Motivational Mondays- Success, One Man at a Time

Talking To A Brick Wall

Talking To A Brick Wall (Photo credit: Joriel “Joz” Jimenez)

I have a classmate who has a tendency to say stuff that is really offensive.  Once he told the story of when he came to the United States, he expected brilliant professors, gold roads, and beautiful women.  According to him, these things only exist in movies about the USA.  (He then ended up sandwiched between the author and her roommate, for the rest of the car ride.  My roommate asked slyly, “Shame about that lack of beautiful women, eh?”  His face got ashen and we just laughed to ourselves, as he quickly backpedaled.  Needless to say, he isn’t known for his deft cultural sensitivity.  I had long since figured that he would never understand feminism.

Fast forward to a year later, and I have been telling him off every time that he used the word “rape” to describe exams, schedules, video-games and non-legitimate rape.  After the third time I called on him, he asked why it mattered to me.  And as I talked about rape culture, one in four, the twelve percent of men who inadvertently rape, he just sat and listened.

He said, “I had no idea that it was like that.  I never thought about it that way before.”  And he stopped using the word.  Sometimes, those that we believed to be opposed to us are merely ignorant.  They can be taught.  Keep going, because you may not have made an impact the first, second, or even third time.  The good ones can eventually be taught.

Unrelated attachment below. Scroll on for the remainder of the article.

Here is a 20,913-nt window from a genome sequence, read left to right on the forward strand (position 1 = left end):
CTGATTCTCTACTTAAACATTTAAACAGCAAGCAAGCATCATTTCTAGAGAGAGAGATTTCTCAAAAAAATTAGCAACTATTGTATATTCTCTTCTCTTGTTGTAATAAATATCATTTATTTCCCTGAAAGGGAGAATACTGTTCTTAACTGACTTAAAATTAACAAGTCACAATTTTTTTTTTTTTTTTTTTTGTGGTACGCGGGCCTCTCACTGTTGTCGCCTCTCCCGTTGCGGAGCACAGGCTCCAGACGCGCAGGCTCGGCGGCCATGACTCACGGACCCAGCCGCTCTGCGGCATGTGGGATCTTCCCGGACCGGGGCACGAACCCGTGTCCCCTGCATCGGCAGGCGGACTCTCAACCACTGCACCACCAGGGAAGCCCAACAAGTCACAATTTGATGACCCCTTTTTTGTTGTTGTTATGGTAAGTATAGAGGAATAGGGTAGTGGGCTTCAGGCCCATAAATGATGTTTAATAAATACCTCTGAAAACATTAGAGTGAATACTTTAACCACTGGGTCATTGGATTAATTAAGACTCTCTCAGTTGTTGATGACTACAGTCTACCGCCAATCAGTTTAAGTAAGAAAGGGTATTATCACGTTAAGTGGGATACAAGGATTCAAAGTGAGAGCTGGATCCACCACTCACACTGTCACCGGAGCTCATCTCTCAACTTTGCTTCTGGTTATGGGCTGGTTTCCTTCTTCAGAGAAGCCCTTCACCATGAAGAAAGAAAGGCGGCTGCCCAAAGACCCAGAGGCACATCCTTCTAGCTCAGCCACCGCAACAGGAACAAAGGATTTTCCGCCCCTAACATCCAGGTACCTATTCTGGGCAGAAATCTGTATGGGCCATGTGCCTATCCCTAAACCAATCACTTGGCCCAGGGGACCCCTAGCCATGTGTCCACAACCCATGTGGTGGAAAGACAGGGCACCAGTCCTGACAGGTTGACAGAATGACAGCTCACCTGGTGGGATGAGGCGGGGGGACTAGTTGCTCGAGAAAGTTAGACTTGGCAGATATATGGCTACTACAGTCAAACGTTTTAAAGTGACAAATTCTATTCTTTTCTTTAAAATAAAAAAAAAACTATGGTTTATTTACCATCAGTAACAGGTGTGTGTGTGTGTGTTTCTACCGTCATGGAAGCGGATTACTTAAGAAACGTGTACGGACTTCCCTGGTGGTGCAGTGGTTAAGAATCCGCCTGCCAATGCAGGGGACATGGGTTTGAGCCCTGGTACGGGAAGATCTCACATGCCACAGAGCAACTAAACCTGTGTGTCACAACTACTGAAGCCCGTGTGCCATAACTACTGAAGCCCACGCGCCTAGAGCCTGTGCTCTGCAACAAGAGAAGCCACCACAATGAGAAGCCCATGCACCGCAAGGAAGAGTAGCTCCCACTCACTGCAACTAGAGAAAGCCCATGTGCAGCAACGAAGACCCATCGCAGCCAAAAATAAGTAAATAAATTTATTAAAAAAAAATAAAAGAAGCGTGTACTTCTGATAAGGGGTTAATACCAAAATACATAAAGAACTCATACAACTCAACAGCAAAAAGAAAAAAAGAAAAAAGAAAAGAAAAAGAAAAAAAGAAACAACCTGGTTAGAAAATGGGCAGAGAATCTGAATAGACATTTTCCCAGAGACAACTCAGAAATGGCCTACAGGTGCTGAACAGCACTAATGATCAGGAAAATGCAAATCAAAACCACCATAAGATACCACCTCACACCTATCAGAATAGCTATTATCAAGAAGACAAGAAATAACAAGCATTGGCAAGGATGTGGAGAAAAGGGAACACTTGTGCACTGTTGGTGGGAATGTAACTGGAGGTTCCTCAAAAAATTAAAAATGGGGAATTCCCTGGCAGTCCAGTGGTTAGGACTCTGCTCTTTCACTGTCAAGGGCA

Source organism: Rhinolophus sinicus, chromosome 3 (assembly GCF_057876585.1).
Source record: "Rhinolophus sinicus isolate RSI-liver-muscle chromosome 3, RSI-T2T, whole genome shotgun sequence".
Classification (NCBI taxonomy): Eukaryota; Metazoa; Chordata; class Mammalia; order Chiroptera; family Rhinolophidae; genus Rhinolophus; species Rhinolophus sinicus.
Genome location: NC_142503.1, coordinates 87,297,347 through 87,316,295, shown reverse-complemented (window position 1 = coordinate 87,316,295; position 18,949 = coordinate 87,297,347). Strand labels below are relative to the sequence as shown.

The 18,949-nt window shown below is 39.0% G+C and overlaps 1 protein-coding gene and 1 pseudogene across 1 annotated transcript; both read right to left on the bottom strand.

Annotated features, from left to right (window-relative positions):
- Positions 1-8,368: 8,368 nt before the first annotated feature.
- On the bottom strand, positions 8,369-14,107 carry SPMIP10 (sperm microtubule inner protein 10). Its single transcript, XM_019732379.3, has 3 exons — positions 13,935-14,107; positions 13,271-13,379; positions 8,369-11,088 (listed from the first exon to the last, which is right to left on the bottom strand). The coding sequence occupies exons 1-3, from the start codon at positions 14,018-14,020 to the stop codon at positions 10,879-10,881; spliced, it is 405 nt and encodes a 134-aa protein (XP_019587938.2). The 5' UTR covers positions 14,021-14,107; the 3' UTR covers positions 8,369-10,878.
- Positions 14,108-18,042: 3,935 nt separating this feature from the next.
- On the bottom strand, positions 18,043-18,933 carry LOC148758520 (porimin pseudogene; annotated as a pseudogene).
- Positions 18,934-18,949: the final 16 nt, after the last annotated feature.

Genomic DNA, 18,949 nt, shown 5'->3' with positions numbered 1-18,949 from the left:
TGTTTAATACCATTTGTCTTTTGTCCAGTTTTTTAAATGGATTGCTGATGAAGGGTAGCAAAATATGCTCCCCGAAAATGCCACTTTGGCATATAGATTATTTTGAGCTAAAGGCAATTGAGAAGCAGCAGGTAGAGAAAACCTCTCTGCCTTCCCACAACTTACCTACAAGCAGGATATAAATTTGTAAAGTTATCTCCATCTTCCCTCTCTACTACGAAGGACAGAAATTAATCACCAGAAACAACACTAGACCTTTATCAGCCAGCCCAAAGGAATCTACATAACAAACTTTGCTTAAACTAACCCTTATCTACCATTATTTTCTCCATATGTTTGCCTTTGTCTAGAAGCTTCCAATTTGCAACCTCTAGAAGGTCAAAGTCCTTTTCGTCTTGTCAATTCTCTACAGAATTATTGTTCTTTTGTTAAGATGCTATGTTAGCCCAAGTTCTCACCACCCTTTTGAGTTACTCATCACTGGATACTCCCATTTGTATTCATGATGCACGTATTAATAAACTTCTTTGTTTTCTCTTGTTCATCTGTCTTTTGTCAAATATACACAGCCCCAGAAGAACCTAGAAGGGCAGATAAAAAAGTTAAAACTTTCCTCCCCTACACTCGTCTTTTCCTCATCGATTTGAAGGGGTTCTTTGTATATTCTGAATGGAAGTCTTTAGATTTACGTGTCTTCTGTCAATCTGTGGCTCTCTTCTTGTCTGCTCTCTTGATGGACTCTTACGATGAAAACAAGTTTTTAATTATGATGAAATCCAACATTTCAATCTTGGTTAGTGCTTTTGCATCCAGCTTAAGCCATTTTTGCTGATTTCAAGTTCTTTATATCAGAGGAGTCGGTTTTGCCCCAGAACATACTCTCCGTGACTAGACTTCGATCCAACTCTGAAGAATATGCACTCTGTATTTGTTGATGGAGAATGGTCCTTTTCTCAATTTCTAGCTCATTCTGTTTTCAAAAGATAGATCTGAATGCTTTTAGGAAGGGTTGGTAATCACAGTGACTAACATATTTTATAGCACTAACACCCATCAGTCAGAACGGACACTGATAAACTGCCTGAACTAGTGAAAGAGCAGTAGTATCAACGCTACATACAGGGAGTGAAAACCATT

12 comments on “Motivational Mondays- Success, One Man at a Time

  1. Rosie says:

    I love this story! And I seriously needed some happy today. Thanks!

  2. Rosie says:

    Reblogged this on Make Me a Sammich and commented:
    Sometimes, if you’re persistent, you get through.

  3. pajarigirls says:

    “Ignorance is curable; stupidity is forever,” ~Robert Heinlein.

  4. So great that you got through to him!

  5. marrymeknot says:

    It’s true, we have a way of using words that have an expressive feeling behind it, without the definition being truly understood. I think it’s all in how you approach the situation so the other person doesn’t feel attacked or belittled. Surprisingly, men are more sensitive to this than we think. And women tend to react with such frustration that the conversation turns into an attack. Apparently, you are already aware of this fine line. Thanks for bringing more awareness to the fact that people don’t always mean what they say.

  6. […] know that I can change minds, one rant at a time, but it is so difficult sometimes.  The lack of compassion shown by the people I trusted as allies […]

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